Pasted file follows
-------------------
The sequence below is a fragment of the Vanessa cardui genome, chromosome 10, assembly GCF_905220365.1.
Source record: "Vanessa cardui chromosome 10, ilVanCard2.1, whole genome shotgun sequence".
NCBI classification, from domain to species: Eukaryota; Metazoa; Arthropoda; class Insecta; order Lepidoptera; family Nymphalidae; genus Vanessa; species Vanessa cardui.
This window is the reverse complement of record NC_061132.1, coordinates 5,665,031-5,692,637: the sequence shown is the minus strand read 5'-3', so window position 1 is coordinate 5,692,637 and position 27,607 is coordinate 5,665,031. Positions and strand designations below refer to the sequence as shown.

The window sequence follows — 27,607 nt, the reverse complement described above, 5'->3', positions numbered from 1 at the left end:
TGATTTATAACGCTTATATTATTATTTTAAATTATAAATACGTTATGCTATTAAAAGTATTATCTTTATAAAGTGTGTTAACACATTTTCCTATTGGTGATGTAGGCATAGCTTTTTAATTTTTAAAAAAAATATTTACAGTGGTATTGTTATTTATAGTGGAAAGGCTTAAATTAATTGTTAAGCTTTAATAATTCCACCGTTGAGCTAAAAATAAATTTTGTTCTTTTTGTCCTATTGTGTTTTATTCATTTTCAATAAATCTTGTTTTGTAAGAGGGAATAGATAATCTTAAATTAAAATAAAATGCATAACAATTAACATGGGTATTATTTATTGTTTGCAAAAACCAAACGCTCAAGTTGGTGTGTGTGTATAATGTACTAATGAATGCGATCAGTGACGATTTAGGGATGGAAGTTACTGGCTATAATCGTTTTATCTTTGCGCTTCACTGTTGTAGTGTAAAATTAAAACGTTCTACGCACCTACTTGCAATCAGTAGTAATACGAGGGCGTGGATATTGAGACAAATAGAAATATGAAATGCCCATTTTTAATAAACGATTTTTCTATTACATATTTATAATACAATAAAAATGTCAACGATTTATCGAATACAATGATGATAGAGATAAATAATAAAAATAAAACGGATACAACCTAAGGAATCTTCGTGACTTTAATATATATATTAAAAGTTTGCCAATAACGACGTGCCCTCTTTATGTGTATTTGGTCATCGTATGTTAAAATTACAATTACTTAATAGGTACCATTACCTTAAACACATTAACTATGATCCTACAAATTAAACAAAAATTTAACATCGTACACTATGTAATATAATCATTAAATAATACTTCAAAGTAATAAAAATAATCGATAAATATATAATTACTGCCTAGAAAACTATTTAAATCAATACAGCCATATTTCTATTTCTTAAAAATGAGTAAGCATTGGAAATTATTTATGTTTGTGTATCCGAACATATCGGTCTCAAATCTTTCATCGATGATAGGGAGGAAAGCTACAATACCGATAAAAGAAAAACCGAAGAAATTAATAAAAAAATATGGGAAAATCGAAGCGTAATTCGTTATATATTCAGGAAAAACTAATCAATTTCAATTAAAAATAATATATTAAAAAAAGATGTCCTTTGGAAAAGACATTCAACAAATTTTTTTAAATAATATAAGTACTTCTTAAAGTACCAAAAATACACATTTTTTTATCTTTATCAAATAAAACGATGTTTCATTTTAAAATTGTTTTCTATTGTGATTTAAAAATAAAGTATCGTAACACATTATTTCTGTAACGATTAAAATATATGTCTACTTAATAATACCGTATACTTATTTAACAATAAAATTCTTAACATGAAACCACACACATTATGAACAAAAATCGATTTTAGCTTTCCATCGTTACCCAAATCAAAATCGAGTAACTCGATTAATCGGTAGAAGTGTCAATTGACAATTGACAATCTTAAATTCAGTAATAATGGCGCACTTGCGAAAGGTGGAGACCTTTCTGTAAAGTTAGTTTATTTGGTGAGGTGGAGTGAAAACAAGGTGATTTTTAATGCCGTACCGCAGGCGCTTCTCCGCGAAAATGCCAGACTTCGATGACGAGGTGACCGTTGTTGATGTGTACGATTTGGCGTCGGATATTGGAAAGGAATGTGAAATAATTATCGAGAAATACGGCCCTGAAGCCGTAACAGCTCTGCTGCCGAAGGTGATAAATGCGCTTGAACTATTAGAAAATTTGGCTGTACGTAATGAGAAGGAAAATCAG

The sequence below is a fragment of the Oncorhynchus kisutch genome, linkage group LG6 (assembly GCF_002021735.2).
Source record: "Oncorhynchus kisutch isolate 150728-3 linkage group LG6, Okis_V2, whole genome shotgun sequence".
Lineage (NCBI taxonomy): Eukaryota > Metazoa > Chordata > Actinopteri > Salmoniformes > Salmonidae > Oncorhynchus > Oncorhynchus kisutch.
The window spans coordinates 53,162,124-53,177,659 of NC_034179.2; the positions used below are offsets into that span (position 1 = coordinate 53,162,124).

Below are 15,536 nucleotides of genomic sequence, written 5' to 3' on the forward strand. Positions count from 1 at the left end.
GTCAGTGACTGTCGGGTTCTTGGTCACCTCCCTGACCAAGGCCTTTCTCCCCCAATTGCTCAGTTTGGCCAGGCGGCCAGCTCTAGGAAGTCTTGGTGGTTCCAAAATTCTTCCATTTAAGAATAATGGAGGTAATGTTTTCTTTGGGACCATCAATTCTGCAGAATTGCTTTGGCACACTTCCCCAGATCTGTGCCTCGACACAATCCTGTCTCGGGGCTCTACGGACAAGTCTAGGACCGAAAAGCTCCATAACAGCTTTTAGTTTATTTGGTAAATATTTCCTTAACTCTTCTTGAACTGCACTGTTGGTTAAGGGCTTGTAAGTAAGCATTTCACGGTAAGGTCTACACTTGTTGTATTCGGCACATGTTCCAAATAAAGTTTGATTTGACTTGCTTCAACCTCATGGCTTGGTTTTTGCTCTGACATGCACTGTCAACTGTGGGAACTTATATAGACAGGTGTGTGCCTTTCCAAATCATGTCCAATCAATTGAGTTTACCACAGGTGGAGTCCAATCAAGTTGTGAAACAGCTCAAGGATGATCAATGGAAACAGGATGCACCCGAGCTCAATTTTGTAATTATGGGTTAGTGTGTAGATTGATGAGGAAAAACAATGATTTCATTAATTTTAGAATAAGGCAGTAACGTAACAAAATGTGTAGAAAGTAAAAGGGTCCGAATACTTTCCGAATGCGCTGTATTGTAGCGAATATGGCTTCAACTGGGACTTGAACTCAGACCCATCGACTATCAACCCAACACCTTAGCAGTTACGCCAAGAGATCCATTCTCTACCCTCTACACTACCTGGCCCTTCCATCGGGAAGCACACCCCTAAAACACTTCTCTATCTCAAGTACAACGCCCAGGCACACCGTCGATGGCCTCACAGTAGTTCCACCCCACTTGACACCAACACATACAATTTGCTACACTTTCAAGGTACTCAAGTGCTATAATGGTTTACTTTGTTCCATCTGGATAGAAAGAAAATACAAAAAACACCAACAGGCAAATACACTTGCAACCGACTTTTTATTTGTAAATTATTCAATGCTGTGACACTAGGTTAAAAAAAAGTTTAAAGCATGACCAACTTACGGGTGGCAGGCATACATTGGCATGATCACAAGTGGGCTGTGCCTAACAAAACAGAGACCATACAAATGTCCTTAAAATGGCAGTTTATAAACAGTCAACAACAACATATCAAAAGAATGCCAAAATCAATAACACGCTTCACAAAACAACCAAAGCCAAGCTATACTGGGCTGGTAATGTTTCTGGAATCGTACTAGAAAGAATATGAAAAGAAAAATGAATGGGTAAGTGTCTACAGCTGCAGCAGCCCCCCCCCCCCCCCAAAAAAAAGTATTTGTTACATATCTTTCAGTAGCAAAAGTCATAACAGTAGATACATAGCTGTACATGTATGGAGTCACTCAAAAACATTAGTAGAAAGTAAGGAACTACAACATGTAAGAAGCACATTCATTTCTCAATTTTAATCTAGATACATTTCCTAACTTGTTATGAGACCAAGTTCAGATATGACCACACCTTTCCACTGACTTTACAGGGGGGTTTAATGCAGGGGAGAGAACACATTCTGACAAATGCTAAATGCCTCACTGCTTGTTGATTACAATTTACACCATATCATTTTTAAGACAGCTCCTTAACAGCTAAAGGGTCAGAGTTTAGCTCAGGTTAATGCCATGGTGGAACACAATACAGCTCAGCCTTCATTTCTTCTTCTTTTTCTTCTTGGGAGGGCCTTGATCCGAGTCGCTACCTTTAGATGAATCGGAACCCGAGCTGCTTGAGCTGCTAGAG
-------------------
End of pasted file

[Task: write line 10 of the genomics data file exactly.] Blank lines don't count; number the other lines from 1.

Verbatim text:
The window spans coordinates 53,162,124-53,177,659 of NC_034179.2; the positions used below are offsets into that span (position 1 = coordinate 53,162,124).